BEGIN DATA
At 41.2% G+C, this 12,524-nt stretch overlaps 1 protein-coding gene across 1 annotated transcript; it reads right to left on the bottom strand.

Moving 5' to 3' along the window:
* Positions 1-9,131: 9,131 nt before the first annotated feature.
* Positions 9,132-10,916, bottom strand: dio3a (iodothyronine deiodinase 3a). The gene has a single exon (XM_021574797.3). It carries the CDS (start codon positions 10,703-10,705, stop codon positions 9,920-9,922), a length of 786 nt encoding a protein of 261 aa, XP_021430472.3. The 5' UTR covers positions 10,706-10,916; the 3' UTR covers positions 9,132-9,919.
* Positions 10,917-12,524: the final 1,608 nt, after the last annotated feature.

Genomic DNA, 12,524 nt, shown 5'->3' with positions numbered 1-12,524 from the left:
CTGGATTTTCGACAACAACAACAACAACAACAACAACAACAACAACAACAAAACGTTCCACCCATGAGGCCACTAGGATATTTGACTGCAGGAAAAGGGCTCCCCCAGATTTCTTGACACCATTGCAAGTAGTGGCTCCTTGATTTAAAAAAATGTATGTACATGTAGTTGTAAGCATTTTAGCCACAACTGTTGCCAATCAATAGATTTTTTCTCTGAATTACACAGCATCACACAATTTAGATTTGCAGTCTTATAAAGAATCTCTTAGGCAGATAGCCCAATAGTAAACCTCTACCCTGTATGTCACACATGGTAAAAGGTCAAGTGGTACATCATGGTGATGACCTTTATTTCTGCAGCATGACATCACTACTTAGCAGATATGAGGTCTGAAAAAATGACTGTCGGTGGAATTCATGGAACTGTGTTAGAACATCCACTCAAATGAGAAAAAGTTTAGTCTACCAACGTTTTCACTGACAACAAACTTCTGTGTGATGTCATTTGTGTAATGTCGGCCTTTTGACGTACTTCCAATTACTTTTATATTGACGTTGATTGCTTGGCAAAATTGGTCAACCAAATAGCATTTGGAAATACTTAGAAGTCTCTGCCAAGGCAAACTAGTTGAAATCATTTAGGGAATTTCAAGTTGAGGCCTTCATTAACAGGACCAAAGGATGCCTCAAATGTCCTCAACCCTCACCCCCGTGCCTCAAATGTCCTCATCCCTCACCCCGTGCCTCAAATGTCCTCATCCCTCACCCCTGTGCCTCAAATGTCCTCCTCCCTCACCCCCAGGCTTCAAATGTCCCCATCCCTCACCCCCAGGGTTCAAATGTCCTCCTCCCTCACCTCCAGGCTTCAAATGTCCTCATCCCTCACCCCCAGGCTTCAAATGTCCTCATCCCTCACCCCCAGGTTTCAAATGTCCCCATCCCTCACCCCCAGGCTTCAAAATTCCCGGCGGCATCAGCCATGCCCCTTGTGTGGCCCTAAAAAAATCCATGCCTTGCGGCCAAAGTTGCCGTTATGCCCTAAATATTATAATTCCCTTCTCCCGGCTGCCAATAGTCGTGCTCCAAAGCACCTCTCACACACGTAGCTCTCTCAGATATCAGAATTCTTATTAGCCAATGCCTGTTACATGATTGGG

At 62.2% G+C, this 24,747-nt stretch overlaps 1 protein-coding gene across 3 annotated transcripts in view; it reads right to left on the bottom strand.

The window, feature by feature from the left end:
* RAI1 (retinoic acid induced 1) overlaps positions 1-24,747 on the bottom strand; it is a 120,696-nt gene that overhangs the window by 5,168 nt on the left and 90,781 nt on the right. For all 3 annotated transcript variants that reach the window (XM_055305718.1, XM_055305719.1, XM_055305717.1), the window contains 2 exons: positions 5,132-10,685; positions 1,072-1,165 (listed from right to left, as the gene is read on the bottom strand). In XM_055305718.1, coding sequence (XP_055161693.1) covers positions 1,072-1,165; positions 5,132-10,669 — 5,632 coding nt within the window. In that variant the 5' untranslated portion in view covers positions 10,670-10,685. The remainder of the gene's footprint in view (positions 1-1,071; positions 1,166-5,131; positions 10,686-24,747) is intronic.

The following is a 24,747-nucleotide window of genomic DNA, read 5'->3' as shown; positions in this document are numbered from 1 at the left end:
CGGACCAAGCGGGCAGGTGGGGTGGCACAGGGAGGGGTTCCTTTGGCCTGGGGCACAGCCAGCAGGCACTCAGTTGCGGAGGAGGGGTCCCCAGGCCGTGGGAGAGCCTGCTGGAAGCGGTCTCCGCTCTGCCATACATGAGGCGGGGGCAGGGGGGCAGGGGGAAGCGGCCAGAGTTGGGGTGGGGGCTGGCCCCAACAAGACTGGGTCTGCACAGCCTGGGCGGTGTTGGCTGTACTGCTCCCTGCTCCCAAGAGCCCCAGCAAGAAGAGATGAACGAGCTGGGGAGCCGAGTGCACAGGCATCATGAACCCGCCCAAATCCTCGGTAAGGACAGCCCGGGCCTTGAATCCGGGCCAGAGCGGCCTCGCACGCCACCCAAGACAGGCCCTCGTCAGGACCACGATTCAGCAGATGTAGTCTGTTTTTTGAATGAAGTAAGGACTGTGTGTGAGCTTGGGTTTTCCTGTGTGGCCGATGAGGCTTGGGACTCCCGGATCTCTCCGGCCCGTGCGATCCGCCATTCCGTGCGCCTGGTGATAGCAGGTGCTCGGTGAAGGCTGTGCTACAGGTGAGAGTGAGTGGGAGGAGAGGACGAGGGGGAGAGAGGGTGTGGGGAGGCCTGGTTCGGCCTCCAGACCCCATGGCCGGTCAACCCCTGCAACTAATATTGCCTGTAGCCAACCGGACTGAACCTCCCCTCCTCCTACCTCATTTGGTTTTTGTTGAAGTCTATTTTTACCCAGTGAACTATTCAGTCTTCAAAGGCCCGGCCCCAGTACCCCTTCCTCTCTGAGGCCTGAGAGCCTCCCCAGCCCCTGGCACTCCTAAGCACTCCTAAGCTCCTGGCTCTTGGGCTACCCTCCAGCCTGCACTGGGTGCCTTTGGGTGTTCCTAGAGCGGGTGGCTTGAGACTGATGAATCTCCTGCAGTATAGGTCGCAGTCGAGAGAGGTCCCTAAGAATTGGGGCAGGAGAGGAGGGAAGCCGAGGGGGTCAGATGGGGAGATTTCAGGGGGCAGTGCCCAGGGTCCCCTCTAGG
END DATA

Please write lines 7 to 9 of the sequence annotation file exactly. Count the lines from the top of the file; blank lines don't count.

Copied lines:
CTGGATTTTCGACAACAACAACAACAACAACAACAACAACAACAACAACAAAACGTTCCACCCATGAGGCCACTAGGATATTTGACTGCAGGAAAAGGGCTCCCCCAGATTTCTTGACACCATTGCAAGTAGTGGCTCCTTGATTTAAAAAAATGTATGTACATGTAGTTGTAAGCATTTTAGCCACAACTGTTGCCAATCAATAGATTTTTTCTCTGAATTACACAGCATCACACAATTTAGATTTGCAGTCTTATAAAGAATCTCTTAGGCAGATAGCCCAATAGTAAACCTCTACCCTGTATGTCACACATGGTAAAAGGTCAAGTGGTACATCATGGTGATGACCTTTATTTCTGCAGCATGACATCACTACTTAGCAGATATGAGGTCTGAAAAAATGACTGTCGGTGGAATTCATGGAACTGTGTTAGAACATCCACTCAAATGAGAAAAAGTTTAGTCTACCAACGTTTTCACTGACAACAAACTTCTGTGTGATGTCATTTGTGTAATGTCGGCCTTTTGACGTACTTCCAATTACTTTTATATTGACGTTGATTGCTTGGCAAAATTGGTCAACCAAATAGCATTTGGAAATACTTAGAAGTCTCTGCCAAGGCAAACTAGTTGAAATCATTTAGGGAATTTCAAGTTGAGGCCTTCATTAACAGGACCAAAGGATGCCTCAAATGTCCTCAACCCTCACCCCCGTGCCTCAAATGTCCTCATCCCTCACCCCGTGCCTCAAATGTCCTCATCCCTCACCCCTGTGCCTCAAATGTCCTCCTCCCTCACCCCCAGGCTTCAAATGTCCCCATCCCTCACCCCCAGGGTTCAAATGTCCTCCTCCCTCACCTCCAGGCTTCAAATGTCCTCATCCCTCACCCCCAGGCTTCAAATGTCCTCATCCCTCACCCCCAGGTTTCAAATGTCCCCATCCCTCACCCCCAGGCTTCAAAATTCCCGGCGGCATCAGCCATGCCCCTTGTGTGGCCCTAAAAAAATCCATGCCTTGCGGCCAAAGTTGCCGTTATGCCCTAAATATTATAATTCCCTTCTCCCGGCTGCCAATAGTCGTGCTCCAAAGCACCTCTCACACACGTAGCTCTCTCAGATATCAGAATTCTTATTAGCCAATGCCTGTTACATGATTGGG

At 62.2% G+C, this 24,747-nt stretch overlaps 1 protein-coding gene across 3 annotated transcripts in view; it reads right to left on the bottom strand.

The window, feature by feature from the left end: